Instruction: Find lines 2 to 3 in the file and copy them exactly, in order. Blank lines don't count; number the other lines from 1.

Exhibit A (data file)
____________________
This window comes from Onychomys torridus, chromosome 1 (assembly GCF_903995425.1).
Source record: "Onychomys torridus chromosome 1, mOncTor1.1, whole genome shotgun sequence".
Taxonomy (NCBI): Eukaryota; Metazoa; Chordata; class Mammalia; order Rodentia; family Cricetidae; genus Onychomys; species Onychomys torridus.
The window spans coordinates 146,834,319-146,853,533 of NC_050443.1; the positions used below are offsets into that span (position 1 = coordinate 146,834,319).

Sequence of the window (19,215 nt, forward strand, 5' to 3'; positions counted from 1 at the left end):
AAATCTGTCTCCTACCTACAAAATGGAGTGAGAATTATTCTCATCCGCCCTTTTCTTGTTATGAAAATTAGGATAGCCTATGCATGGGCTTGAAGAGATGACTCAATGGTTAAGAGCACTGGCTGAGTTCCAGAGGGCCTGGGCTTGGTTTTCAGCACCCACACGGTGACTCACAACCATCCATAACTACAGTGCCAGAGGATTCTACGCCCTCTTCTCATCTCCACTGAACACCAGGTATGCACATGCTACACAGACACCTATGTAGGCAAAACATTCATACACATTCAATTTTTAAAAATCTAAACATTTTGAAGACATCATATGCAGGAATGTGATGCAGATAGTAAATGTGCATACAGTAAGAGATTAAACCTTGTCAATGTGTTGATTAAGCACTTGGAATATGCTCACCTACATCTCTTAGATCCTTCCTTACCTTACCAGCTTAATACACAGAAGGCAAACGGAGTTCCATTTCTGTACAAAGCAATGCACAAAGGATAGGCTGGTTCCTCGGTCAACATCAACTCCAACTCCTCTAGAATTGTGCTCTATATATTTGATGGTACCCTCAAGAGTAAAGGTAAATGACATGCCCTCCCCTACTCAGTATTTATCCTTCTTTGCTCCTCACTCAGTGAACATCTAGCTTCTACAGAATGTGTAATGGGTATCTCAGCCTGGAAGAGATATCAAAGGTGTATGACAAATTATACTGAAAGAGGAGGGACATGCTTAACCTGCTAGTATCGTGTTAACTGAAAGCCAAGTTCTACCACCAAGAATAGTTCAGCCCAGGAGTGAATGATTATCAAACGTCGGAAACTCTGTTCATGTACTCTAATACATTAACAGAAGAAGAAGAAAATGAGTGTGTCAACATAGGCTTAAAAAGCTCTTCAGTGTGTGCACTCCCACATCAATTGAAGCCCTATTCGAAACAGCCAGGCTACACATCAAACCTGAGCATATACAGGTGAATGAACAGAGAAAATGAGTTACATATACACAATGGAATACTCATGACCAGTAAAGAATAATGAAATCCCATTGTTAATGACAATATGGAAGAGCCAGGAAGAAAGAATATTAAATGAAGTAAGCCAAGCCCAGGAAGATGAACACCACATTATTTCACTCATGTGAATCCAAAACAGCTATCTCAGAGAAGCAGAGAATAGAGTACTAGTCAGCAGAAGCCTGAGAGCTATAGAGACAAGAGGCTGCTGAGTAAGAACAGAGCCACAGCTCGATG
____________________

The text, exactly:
Source record: "Onychomys torridus chromosome 1, mOncTor1.1, whole genome shotgun sequence".
Taxonomy (NCBI): Eukaryota; Metazoa; Chordata; class Mammalia; order Rodentia; family Cricetidae; genus Onychomys; species Onychomys torridus.